Once Upon A Time In The Dalles

Judge John Wolf is running for re-election as a circuit court judge in the 7th District of Oregon, which covers the five counties of Hood River, Wasco, Sherman, Wheeler, and Gilliam. Of those five counties, Hood River and Wasco counties make up the vast majority of the population as well as the vast majority of the business within the court system that goes on in this district. Unfortunately, for the last eleven years, one of the judges has been unable to be involved with a substantial amount of this legal business because of a longstanding conflict of interests that has taken place because his wife was the ADA for Wasco County. The existence of a scandal involving said wife, who has now moved to become the ADA for Hood River county, has led Judge Wolf to recuse himself from all criminal cases in both Wasco and Hood River counties, making it impossible for him to participate in a large majority of the criminal caseload that takes place in the district where he is a judge and is seeking re-election, while the only judge who could hear criminal cases in Wasco county is retiring, with people wondering what will happen now.

Let us imagine that you have been charged with a crime in The Dalles in the last ten years or so, and the crime was investigated by former Dalles police officer Jeff Kienlen, who of course testifies against you. Then let us suppose (as it is not difficult to imagine), that this case was prosecuted by one Leslie Wolf, who until last year was an Assistant District Attorney for Wasco County, all the while her husband John Wolf was a district court judge. Would there not be a reasonable case for making an appeal that there was bias against you when said police officer has a personal relationship with the ADA, who herself is married to a judge in the same county, and even was dishonest about spending the night with her in a hotel room in Salem, something which led him to be demoted from sergeant. If you were a defendant, do you not think it would at least help your case to know that the apparatus of state was stacked against you in that the police department, district attorney’s office, and judges were literally in bed with each other?

Perhaps saying this so baldly strikes one as unnecessarily cynical. We are used to believing that our institutions have an incestuous relationship with each other, in that we expect certain people to receive favorable treatment because of their political connections that other people do not enjoy. Our society, though, pays lip service to the idea that justice is blind, and threats to the legitimacy of the legal system are taken seriously enough that there are a lot of rules that are in place for lawyers that push them to disclose information that may impeach their credibility. The idea that judge, prosecutor, and police could be in cahoots with each other would make it impossible for a defense attorney or a defendant who had run afoul of all three to think that they could possibly receive a fair hearing. It is little wonder in this circumstance that Judge Wolf is unable at present to hear any cases involving either The Dalles police department or the Wasco county district attorney’s office, which drastically lowers his efficacy as a judge and allows him to take a relaxed attitude to the civil cases that fill up his docket.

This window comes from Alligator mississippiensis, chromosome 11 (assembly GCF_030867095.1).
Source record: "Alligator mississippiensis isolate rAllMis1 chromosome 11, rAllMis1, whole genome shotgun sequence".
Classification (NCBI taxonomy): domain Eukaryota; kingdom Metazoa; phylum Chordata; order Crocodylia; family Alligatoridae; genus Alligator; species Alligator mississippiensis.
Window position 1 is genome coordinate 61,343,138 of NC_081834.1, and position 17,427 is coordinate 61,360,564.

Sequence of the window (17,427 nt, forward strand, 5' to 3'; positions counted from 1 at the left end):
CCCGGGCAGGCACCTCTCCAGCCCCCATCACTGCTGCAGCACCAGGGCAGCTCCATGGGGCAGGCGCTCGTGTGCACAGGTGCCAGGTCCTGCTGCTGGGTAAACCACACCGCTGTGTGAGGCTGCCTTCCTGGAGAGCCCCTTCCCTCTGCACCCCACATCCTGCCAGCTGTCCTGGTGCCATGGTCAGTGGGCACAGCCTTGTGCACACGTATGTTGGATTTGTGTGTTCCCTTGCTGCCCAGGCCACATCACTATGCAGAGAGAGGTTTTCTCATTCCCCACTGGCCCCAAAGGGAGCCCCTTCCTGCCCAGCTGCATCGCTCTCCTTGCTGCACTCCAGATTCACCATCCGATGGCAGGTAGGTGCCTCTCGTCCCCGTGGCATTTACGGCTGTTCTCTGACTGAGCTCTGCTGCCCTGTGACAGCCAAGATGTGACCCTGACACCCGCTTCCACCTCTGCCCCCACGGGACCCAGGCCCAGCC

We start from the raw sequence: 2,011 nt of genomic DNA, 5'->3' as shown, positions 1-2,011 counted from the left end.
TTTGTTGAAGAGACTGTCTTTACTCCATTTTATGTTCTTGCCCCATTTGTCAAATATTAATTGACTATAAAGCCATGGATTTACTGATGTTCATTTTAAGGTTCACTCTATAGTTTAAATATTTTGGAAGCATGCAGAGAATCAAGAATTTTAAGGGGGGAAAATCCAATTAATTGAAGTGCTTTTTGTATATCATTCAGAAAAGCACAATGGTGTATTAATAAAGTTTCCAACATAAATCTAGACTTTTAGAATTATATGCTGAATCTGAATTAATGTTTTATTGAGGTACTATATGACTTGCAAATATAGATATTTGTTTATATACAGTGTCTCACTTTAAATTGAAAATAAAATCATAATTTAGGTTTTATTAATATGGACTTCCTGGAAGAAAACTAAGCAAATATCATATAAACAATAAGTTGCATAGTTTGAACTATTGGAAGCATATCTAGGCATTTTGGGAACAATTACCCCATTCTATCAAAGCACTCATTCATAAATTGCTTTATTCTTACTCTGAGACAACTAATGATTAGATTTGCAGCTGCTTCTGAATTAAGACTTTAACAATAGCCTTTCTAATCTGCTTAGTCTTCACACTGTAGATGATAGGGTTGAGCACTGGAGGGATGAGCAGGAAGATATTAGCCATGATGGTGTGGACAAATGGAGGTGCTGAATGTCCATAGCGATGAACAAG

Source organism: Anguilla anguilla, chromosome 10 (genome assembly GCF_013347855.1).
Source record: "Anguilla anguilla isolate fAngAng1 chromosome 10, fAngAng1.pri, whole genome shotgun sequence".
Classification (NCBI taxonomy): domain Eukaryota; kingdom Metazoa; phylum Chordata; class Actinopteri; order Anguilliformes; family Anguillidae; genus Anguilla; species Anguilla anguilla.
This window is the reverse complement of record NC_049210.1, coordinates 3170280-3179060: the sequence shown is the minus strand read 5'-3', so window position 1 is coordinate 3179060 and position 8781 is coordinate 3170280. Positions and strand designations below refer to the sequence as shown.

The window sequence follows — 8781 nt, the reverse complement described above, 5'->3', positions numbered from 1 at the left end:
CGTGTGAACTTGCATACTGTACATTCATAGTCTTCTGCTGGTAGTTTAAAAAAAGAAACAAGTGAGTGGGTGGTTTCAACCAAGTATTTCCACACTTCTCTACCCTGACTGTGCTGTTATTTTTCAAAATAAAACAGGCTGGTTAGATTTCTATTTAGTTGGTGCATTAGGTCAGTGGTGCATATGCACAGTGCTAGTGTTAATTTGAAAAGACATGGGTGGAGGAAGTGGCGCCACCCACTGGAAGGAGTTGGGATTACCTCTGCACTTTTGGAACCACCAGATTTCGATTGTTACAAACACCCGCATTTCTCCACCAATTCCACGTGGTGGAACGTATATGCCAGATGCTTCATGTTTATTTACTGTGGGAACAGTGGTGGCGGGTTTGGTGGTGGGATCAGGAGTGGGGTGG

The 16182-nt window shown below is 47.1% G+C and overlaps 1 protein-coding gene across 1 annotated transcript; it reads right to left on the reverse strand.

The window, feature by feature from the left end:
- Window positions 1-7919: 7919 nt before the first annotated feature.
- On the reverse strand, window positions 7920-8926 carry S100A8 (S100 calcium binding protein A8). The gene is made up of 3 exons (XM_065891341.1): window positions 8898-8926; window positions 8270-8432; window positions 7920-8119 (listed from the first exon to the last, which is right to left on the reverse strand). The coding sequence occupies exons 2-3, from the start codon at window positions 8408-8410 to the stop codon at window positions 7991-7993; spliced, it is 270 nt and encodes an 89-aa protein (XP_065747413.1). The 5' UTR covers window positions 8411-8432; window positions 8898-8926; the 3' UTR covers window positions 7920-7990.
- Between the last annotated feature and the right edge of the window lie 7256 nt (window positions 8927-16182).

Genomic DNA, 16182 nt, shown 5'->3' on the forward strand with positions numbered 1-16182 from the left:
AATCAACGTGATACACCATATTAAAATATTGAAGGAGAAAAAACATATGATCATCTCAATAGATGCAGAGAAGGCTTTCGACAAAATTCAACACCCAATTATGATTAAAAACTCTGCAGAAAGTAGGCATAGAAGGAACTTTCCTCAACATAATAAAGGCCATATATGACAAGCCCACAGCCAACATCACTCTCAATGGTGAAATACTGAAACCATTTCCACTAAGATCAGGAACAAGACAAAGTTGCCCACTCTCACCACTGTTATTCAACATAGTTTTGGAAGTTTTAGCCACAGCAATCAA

Meanwhile, the disastrous situation his wife and their mutual friend in the police department left behind have left outside attorneys pouring through hundreds of cases to see the extent to which the disgraced former police officer may have participated in cases of overcharging where a knowledge of the truth may have mitigated convictions or at least allowed for the presence of reasonable doubt. That this is a disaster is pretty clear–trust in our legal system requires us to be able to have standards that allow for at least some modicum of justice and equity in how we are tried for cases, and the refusal to reveal information that might demonstrate bias tilts the scales of justice away from those ordinary people who find themselves in the crosshairs of the justice system. And it is not only career criminals who need to be concerned about too close and too cozy of a relationship of the institutions of law and order that makes it more difficult to escape from their clutches if they decide to take an interest in you.

About nathanalbright

I'm a person with diverse interests who loves to read. If you want to know something about me, just ask.
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4 Responses to Once Upon A Time In The Dalles

  1. Jason Gibson says:

    …we are only scratching the surface. Thank you for writing this article… send a friend request to

  2. Erica says:

    I think we all need a fair trail anybody everybody should be entitled for another fair. trail or any ticket cases dismissed

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